The election is over. All the votes have been counted and John Tecklenburg will be the new mayor of Charleston.
In the end it was not even close. He got 58 percent of the votes in the run-off election over State Representative Leon Stavrinakis. There were four other candidates in the first election two weeks prior.
Before I go any further, a full disclosure. John has been a very good friend of mine for nearly 40 years. We first met when we were both in college in Washington, DC. We lived a couple of blocks apart in Charleston; our children were born about the same time and as they grew up, we were as likely to have each other’s kids at the dinner table as our own. John got me involved in lots of his community projects and I did the same. I was a part of his campaign from the beginning – through all the ups and down.
So, why did he win?
The campaign and indeed the whole city are framed by two factors – Joe Riley’s 40 years in office and the Emanuel tragedy. When Riley took office in 1975, Charleston was a sleepy, closed, self-obsessed, economic back water of a town whose focus was its historic past. Riley took that history and used it as the foundation to build a booming, economically vibrant, diverse, creative, world class city. He is often referred to by his fellow mayors as “America’s Best Mayor” – because he is.
I moved to Charleston just before Riley became mayor and to know the city then and now is to know the difference between night and day. The transformation has been stunning. Where once the city had essentially no real economic growth (and no one cared), it has been transformed so totally that today the rapid development and growth has led to an uneasy angst about this growth and the city’s quality of life.
The other overarching influence in the city today is as new as our history is old; it’s the looming shadow of the Emanuel tragedy. We as a city are moving from dealing with Emanuel as an event to beginning to grapple with what its permanent impact on our city will be. We are only at the beginning of understanding what this tragedy will mean for the city and its future.
John and his family have a long history of working hand in hand with the African American community on countless ‘community uplift’ projects. John and his wife, Sandy, have an easy style and open warm embrace of people (they love to hug everyone) and their style was a hallmark of the campaign. In one of the most moving and eloquent parts of his campaign stump speech, Tecklenburg said, “Emanuel did not just create the opportunity for us to do things differently, it created the obligation on all of us to do things differently.”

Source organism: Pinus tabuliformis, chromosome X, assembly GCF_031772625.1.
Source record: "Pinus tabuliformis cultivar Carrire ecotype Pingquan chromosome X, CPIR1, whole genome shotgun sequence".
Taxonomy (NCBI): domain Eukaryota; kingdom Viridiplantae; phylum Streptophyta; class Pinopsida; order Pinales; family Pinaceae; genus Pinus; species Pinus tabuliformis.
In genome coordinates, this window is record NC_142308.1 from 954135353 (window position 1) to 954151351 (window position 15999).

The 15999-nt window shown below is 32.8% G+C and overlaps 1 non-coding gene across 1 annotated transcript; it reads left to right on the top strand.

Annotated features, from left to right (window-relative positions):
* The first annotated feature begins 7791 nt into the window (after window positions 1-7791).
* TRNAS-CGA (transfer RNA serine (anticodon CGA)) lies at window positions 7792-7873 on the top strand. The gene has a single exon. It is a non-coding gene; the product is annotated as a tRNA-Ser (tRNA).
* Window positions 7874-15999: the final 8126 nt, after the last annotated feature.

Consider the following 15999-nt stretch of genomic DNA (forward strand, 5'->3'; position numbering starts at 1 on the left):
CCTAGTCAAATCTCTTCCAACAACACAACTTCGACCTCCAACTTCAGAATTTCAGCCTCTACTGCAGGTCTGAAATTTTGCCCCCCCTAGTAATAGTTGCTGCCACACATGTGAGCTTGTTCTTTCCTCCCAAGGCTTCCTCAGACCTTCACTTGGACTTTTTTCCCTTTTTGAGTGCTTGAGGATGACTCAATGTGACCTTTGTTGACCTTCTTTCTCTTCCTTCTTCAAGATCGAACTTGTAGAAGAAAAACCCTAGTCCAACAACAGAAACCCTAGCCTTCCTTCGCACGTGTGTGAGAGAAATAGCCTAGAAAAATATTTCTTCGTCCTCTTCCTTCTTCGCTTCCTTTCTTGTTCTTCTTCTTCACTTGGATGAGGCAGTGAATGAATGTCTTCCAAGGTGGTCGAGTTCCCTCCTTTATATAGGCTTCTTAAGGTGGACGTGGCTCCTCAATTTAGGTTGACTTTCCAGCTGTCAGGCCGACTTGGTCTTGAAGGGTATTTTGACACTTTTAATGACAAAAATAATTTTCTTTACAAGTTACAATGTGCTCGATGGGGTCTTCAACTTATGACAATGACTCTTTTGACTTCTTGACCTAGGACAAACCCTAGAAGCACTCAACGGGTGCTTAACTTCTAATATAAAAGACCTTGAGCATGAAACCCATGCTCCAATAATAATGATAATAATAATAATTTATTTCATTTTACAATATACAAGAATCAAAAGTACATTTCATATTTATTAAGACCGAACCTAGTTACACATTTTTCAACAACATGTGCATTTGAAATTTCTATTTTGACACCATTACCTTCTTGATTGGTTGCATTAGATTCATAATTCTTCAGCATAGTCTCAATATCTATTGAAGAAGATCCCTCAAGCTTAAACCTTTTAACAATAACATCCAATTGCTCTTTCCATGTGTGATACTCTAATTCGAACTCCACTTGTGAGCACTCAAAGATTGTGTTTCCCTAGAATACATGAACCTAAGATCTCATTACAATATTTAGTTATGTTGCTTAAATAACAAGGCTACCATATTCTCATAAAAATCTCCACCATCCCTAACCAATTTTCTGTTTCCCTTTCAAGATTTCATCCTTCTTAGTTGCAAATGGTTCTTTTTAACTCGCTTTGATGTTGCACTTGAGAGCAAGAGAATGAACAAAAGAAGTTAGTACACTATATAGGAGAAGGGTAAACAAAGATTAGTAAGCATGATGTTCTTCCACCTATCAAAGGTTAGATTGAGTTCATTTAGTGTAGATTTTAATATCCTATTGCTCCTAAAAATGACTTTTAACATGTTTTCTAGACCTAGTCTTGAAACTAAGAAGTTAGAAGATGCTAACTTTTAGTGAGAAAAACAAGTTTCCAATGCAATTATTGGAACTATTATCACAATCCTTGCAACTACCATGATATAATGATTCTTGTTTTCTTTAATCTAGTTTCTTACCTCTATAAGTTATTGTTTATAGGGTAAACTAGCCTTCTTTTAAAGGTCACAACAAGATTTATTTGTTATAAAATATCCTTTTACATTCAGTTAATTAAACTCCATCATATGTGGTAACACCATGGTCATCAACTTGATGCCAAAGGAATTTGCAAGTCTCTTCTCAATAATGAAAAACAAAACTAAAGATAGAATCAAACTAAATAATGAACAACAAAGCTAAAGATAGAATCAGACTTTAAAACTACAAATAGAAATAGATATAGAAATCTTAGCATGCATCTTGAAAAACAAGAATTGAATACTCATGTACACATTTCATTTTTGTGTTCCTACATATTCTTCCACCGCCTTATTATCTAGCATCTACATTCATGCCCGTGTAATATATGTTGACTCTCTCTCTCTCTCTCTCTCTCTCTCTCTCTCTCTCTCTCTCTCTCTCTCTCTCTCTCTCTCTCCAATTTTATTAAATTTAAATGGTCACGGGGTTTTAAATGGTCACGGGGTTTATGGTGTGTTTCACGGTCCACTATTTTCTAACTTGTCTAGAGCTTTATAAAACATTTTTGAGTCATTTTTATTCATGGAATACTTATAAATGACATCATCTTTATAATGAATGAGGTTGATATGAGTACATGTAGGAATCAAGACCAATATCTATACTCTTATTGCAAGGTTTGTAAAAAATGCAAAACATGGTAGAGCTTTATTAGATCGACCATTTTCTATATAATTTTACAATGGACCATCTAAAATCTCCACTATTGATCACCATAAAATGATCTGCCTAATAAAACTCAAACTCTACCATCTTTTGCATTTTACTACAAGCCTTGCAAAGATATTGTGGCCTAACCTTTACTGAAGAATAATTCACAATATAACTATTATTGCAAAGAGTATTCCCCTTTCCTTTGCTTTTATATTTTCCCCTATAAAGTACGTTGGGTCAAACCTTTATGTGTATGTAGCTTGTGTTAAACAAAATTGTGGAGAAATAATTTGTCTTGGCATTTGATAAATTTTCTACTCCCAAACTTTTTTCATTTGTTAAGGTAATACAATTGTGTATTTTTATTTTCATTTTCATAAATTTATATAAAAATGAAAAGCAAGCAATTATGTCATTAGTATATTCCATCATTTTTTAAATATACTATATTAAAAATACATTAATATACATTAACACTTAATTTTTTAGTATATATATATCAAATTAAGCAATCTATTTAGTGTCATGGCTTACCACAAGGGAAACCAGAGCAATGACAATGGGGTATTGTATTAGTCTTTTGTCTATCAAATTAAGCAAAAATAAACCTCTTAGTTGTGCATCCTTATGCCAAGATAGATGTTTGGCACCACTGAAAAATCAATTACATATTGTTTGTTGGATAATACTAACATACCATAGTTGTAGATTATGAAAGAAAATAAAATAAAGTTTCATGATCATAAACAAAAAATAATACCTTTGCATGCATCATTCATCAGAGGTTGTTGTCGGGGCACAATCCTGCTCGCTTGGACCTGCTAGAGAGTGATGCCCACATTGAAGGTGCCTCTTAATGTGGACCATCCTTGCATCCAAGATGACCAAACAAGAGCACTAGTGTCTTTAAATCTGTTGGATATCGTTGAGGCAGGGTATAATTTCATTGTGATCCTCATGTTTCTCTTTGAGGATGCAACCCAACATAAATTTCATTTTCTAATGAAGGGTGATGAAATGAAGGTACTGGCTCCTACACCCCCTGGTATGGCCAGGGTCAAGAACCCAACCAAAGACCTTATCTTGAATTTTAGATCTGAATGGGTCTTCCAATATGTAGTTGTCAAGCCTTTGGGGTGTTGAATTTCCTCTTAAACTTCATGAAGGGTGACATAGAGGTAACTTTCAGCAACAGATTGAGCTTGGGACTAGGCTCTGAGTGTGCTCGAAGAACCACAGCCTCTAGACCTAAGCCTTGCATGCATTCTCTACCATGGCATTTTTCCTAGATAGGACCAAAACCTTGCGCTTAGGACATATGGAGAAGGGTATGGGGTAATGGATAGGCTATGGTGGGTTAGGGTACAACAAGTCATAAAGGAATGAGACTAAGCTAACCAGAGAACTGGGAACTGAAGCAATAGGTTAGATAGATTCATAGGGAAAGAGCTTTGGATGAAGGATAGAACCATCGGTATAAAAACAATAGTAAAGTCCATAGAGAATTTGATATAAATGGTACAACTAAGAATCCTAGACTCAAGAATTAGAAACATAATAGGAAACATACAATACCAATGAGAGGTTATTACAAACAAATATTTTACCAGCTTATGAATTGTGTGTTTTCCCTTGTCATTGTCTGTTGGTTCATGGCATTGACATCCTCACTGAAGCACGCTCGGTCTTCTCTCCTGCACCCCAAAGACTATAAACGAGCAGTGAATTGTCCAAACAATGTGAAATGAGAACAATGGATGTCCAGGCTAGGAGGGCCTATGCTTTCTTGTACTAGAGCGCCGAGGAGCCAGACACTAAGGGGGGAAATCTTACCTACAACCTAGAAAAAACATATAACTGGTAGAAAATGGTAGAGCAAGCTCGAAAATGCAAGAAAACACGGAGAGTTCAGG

Setting aside all the back and forth about campaign tactics, TV ads and such, the underlying reason that Tecklenburg is the new mayor is that he is fundamentally in tune with the zeitgeist of his city.
There were four big reasons for his success. First, he was a successful small businessman who had worked as head of economic development of the city for a stint under Riley and voters sensed that he could handle the job. Second, despite his being a commercial Realtor, he was willing to push back hard against developers as he understood the city’s angst about growth and over-development.
Third, he embodies a new style of open and inclusive governing. As he often said, “Everyone will have a seat at the table and if all the chairs are filled, we’ll pull up some more chairs.” And fourth, John viscerally understands that the issues of reconciliation are always primary in this Old South City and that Emanuel has forever changed the narrative.
Tecklenburg’s election is important for not just Charleston but the state as a whole. John’s longtime friend and now Mayor of Beaufort, Billy Keyserling, coined the phrase that the mayor of Charleston is ‘King of the Coast’ because of his position and influence…and indeed he is.
What kind of mayor will Tecklenburg be? Who knows? Being elected mayor as a first time elected official is a little like being a promising young horse at the beginning of racing season – you don’t know how they will run until they run.
That said, there is a whole lot of reason for optimism. John has all the right pedigrees and bloodlines; he has a good cadre of new (mostly) young trainers and handlers; he has performed well in the preliminaries; and the crowd is all behind him, cheering him on and wanting him to be successful.
And like a great race horse, John has one intangible quality – perhaps the most important quality. He has heart. He cares deeply about ‘our brothers and sisters’ and he has a deep passion for service motivated by all the right reasons.
He is a good man who simply wants to do what is best for the city he loves.
As a friend, I’m very proud of him. As a citizen of Charleston, I’m very optimistic for my city.
Phil Noble is a businessman in Charleston and President of the SC New Democrats, an independent reform group started by former Gov. Richard Riley to bring big change and real reform. email@example.com